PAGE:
The race began at 5 a.m. The competitors had to race to aid stations by a certain time or they would be disqualified. Competitors have to run the first 62 miles by themselves, and after 62 miles are allowed to have up to three pacers, athletes that can run with them but aren’t part of the race.
Stanley carried two 18 ounce water bottles with her, and a few 100-calorie snacks to stay fueled. Along the course are 21 aid stations for runners to get food, refill water or receive any necessary medical attention.
“I’d eat at every aid station as much as I can, a couple hundred calories, peanut butter-jelly sandwiches, Oreos, something to get into your system,” Stanley said. “I think that’s the main thing of running 100s, is keeping your body fueled. If you don’t have calories in, you’re going to crash and burn.”
The toughest part of the race wasn’t physical, but a mental aspect. The toughest part of the race came around mile 80, shortly after the sunset.
“I had a pacer who was out on my tail, he was a little bit behind me and I was worried about him. You’re 80 miles into a race so your body starts to feel it a little bit more, and mentally it was like, I just need to get to this aid station and see my crew, and then I’ll be OK,” Stanley said. “There was a girl that was on my tail and I was running really hard and I just couldn’t shake her. I thought, ‘How does she have this much energy this far into the race?’ I think that kind of weighed on me a little bit, but as soon as I got to mile 80, I picked up a pacer and once we were running together, we started cruising.”
The final stretch of the race goes through the streets of Auburn, and ends with a quarter mile run around the track at the high school.
“The last three quarters, I still wasn’t 100 percent sure I had third place locked in. I passed a girl at mile 90, and I thought she was on my tail the entire time we were gunning it,” Stanley said. “It wasn’t until I hit the track the last quarter of a mile that I knew nobody was going to pass me, I could sprint this out and beat anyone that came behind me.”
Stanley rounded the track and raced toward the finish line to her crew of supporters, including her boyfriend Avery Collins, her dad Skeeter and brother Reece, Dean and Tristan Eastham, and Onalaska native Charlie South.
“It was a really cool feeling to come in and see everybody there and not only to finish the race, but to finish it in third, which still blows my mind,” Stanley said. “I can’t comprehend it, it’s something I never truly dwelled on or dreamed about. I was obviously super ecstatic and trying to absorb it, but at the same time, it wasn’t super sinking in.”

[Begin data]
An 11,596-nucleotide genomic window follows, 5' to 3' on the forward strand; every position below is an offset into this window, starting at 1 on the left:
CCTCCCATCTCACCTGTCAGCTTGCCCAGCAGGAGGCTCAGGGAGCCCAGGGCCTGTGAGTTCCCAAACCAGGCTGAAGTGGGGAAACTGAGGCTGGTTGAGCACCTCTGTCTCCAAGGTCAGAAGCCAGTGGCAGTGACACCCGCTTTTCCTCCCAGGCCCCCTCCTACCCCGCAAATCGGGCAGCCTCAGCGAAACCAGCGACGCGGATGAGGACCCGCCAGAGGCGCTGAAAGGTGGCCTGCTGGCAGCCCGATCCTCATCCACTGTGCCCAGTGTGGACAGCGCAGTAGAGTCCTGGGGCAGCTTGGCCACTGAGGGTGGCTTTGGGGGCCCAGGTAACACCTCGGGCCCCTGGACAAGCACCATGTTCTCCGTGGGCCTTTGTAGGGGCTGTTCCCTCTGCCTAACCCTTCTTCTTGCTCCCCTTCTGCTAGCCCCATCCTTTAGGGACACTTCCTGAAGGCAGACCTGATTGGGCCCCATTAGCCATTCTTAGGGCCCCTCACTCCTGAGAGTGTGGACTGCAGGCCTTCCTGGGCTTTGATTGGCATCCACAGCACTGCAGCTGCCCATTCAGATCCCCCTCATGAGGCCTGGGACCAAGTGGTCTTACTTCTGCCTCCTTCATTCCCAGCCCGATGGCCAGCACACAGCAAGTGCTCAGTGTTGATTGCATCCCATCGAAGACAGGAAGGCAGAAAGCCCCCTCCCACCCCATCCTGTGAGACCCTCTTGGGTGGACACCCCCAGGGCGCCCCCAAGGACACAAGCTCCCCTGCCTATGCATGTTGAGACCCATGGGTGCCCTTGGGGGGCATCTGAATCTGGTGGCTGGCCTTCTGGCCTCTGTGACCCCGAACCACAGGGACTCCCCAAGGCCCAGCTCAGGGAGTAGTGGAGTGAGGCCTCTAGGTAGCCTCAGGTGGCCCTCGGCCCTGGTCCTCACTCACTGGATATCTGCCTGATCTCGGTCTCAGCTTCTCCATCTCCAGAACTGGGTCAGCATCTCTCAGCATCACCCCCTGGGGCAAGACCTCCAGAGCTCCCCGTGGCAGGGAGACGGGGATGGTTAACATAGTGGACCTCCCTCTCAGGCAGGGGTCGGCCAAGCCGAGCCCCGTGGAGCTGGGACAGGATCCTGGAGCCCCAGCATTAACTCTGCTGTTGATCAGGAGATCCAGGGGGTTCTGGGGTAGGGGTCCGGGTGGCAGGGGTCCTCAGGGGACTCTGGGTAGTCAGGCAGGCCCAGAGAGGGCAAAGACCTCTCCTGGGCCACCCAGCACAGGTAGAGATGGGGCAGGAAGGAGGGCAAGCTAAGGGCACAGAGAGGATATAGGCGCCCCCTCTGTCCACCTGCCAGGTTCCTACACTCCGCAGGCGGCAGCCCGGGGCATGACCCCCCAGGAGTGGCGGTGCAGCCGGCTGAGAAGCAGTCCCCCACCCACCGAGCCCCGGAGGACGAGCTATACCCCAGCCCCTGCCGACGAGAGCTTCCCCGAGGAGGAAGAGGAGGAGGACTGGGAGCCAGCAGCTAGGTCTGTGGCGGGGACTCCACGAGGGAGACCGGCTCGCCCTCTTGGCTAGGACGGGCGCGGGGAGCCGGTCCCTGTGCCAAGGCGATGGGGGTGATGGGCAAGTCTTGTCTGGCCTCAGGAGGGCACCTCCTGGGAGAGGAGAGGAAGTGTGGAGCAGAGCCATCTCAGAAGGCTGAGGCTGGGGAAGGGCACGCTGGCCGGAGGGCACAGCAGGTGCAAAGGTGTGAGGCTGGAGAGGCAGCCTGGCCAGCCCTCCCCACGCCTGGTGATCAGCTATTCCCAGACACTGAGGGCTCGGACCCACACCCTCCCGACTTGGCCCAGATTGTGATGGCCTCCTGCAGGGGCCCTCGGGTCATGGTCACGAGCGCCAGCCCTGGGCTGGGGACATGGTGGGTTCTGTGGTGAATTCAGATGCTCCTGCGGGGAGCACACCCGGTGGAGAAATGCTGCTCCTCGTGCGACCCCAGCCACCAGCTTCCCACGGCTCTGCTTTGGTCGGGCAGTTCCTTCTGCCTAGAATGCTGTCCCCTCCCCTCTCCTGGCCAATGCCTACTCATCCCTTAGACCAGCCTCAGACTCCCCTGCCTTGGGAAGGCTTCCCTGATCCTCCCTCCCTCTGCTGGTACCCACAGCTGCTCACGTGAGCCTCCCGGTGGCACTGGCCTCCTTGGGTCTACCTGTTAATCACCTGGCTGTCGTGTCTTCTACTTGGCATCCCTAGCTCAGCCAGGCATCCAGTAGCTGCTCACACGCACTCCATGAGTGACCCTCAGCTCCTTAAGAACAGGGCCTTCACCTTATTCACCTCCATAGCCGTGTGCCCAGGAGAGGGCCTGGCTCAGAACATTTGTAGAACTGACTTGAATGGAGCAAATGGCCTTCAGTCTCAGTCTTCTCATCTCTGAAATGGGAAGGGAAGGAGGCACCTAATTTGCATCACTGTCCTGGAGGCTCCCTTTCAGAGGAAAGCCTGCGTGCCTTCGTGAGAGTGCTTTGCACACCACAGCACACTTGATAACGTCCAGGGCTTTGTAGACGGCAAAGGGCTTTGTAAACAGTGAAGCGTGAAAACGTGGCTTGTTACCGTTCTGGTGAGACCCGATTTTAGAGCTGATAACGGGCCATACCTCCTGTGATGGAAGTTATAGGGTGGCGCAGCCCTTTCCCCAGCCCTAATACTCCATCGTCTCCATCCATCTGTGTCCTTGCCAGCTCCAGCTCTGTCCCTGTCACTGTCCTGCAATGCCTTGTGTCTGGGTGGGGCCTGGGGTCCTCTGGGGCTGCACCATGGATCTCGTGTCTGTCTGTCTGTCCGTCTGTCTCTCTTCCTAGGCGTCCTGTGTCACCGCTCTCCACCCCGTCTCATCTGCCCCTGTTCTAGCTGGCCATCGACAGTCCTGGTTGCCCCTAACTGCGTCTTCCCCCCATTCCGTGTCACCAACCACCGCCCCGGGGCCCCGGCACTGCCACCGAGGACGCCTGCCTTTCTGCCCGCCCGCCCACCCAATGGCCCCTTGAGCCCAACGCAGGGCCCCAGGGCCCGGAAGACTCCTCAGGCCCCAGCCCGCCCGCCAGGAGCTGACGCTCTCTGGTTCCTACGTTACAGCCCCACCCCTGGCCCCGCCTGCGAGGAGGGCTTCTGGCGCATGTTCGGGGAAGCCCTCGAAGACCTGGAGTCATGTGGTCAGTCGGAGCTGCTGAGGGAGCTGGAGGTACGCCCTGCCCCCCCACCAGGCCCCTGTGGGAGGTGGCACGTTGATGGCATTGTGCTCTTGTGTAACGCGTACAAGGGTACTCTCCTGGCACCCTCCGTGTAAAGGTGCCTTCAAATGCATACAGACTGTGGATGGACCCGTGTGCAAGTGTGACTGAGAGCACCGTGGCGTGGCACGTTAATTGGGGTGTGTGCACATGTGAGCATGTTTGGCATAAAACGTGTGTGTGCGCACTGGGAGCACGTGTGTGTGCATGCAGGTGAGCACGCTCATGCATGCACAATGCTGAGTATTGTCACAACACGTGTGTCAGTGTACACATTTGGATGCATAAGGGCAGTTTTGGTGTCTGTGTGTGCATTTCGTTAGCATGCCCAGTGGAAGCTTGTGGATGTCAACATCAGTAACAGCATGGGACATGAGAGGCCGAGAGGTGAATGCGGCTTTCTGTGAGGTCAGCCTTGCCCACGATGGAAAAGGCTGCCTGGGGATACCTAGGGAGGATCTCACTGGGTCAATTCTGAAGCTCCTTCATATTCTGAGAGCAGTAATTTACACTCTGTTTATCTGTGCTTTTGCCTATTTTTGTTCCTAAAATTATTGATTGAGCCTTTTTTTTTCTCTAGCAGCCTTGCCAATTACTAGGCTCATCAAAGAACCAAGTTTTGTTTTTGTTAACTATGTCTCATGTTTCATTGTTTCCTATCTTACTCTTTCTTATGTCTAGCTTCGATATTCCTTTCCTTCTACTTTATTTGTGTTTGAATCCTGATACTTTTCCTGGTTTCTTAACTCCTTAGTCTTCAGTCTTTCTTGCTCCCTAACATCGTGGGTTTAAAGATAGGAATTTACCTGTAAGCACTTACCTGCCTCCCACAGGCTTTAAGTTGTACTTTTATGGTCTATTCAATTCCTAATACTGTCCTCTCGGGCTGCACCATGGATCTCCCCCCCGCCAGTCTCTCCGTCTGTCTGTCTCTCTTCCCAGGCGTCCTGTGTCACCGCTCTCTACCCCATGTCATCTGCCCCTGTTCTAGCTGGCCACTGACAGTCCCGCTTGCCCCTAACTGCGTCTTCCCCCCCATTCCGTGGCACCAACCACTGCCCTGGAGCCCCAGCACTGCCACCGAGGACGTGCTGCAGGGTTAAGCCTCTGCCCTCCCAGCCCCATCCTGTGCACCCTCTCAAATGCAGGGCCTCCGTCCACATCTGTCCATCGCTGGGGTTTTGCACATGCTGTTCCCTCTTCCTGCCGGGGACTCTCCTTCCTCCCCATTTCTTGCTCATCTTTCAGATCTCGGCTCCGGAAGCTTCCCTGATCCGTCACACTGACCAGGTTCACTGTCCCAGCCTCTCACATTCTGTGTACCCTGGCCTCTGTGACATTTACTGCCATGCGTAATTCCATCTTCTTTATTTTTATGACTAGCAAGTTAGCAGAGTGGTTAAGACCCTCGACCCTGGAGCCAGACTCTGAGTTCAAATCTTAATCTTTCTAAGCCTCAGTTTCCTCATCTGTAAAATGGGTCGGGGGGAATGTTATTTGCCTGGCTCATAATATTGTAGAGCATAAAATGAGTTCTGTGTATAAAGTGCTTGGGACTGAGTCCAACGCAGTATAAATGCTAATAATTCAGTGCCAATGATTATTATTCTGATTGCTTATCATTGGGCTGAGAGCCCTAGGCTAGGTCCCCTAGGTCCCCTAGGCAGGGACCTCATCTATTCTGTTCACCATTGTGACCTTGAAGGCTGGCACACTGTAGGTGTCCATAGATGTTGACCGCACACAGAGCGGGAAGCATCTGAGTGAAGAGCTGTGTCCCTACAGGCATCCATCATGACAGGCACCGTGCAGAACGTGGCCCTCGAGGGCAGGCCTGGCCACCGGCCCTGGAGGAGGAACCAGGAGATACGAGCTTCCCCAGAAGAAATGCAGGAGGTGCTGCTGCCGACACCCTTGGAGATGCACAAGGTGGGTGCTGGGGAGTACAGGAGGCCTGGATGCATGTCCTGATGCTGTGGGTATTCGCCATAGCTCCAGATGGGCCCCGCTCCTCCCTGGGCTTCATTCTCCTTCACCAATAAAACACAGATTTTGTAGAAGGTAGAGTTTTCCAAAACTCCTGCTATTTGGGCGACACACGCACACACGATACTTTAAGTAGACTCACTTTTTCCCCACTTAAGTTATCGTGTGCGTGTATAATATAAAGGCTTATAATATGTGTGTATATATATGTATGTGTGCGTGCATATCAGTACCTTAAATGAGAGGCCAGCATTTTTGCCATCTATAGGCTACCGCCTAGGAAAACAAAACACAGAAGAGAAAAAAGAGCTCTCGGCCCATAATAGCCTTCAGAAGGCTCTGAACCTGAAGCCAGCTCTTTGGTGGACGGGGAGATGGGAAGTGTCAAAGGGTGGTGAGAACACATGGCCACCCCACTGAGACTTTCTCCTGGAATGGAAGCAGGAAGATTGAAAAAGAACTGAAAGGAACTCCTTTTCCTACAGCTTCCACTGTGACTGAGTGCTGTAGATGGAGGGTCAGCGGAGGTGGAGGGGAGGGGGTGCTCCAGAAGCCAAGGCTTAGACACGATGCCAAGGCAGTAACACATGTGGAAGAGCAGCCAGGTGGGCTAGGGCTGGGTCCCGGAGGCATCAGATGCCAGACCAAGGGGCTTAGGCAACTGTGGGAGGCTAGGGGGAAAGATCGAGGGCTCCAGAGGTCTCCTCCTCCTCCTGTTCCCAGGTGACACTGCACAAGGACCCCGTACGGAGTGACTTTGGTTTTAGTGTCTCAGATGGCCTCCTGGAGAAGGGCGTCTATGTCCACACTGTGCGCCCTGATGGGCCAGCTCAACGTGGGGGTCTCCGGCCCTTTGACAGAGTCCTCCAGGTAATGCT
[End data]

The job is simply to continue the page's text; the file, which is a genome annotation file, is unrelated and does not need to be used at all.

Stanley completed the race in 20 hours, 11 minutes, which was the exact time she had planned out as a goal. She earned a silver belt buckle for completing the race in under 24 hours, and has earned a spot in next year’s race with her top-10 finish. She’s hoping that running companies will take notice of her finish and hopes to earn a sponsorship deal to help her travel to more races.
Stanley said she’d change a few things the next time she runs the race.
“My training in my head wasn’t what I dreamed it would be. It went well, obviously, because the results of my training were the results of my race, but in my training I think I could have pushed harder than I did,” Stanley said. “It’s a weird balance of overtraining and undertraining, I think. A perfect scenario would be my boyfriend Avery paces me, and obviously we take first, that would be the perfect day, just because we have so much fun running together and it would be cool to win Western one day.”
Stanley plans on running in Run Rabbit Run next on Sept. 8-9, a race in Steamboat Springs, Colo., where Stanley currently resides and trains. She’s also planning on running in the Hurt 100, a race taking place in Hawaii in January 2018.
Even with the automatic qualification, Stanley is still undecided about running in the 2018 Western States 100.
“I’m not going to write it off because I would really love to go back and take it. As far as 2018, I don’t know, we’ll see. There’s so many amazing races out there, and it’s a solid five month committment to do any 100. It’s a huge commitment,” she said. “If you commit to Western, you’re kind of throwing any other races out for August, June, July or anything prior to that. There’s so many beautiful races out there that I would like to attempt, and doing the same race back-to-back years, you’re sacrificing a lot of other opportunities.”